Professor Blander Reviews the 5th Floor Expansion
Given the steady growth of The King's College, it became necessary this semester to not only expand the fifth floor office space for staff, faculty and student workers, but also to split Professors Talcott and Blander, who used to share an office. When first asked about the fifth floor expansion, Professor Blander responded, “I am trying to block out all past scenarios.” Regarding the split between him and Talcott, he said that “the person who benefited the most was Talcott because he got rid of me." Blander is convinced that Talcott gets a lot more done without him around.
"He would try and work and I would just talk and talk and talk, about philosophy, of course. Talcott has six kids, so he does not have time to work at home. I have two, but they keep me slightly less busy,” he said.
However, Blander brought up a serious flaw with the expansion and his new office space: less room for his air mattress. “No more Blandering,” he said, as he pointed to his folded up air mattress on top of his shelf.
Blander used to spend the night in his office frequently, especially back in the Empire State Building. This act of keeping an air mattress in one’s office and sleeping there soon became known as “Blandering.” Blander still keeps his air mattress in his office—a sentimental token of sorts—but his office is too small for a quick nap.
He now takes naps in his new chair, which is “actually quite comfortable,” Blander commented, walking over to the chair to demonstrate. “I like to pretend like I am sleeping sometimes, especially with a book in hand," he said.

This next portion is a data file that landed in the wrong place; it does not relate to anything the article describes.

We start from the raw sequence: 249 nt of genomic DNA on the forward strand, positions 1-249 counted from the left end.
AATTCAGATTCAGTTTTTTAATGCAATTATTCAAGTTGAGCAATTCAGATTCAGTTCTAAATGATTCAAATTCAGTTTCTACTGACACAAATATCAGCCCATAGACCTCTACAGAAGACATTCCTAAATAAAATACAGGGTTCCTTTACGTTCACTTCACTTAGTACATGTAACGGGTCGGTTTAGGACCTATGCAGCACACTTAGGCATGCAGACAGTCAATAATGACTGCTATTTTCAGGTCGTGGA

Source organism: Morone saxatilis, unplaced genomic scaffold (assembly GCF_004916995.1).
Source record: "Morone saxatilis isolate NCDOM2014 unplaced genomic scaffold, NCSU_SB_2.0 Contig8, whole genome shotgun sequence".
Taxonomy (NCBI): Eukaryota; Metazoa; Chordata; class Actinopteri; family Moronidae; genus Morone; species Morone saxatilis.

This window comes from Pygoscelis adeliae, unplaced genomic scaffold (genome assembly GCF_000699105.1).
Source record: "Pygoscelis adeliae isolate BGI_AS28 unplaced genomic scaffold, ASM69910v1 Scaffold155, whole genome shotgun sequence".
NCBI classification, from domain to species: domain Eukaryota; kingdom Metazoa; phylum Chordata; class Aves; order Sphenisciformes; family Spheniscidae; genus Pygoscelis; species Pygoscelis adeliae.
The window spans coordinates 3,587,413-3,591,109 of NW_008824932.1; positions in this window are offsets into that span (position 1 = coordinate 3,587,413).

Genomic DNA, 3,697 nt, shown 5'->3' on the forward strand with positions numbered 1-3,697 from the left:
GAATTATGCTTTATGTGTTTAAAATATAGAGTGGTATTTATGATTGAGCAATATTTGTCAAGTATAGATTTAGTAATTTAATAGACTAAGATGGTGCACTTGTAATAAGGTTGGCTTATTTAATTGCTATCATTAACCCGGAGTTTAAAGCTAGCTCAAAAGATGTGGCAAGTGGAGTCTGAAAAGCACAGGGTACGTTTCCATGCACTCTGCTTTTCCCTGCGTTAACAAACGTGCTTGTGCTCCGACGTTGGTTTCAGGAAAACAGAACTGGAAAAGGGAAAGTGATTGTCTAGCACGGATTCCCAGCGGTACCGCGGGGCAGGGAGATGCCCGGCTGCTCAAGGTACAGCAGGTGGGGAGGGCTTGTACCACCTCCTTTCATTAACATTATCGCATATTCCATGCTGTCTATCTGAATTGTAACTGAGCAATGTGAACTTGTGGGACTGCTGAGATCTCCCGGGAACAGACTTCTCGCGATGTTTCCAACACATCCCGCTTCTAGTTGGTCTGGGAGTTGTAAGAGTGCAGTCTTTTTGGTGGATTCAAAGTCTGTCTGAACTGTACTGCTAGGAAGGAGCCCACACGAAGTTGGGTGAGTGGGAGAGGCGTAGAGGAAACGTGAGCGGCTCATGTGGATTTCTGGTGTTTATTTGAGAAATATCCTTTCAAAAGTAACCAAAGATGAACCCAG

Then Blander mentioned another problem: the angle of Talcott’s office makes it hard for him to throw things at Talcott. “It wouldn’t hit him,” he said. “It would barely make it, and decrease the fun of actually throwing the item.”
If Blander were to throw an object, with the intended target of Talcott’s office, it would be a water balloon filled with Monster Rehab, he said. “Talcott knows how bad energy drinks are for me, and yet I drink them all the time,” Blander said. “He would scowl.”
The new offices are a bit removed from the rest of the faculty offices. “I like being the most remote of the faculty members. It suits my personality,” he said. "I don’t see Saylers, Innes, Bleattler or Corbin much anymore."
Blander looks forward to the day when he'll have enough time to decorate his office with pictures of his family and more drawings from his daughters. Two pieces of their artwork now hang on his door (you may recognize these sketches as the promotional images his daughters used when selling Girl Scout cookies).
Blander is not the only one in the expanded office space who likes to decorate. Carey Bustard ('16), a student worker for online admissions, shares a cubicle with Colton Knoepfle ('15) and says that she and Colton are hoping to get a plant. “It will add more life to the room,” Bustard says.
Following the interview, I received an important email from Professor Blander. It seems he can “surprisingly (or perhaps not) still hear Professors Johnson and Rabinowitz argue,” despite the long expanse of hallway between their offices. Imagine that.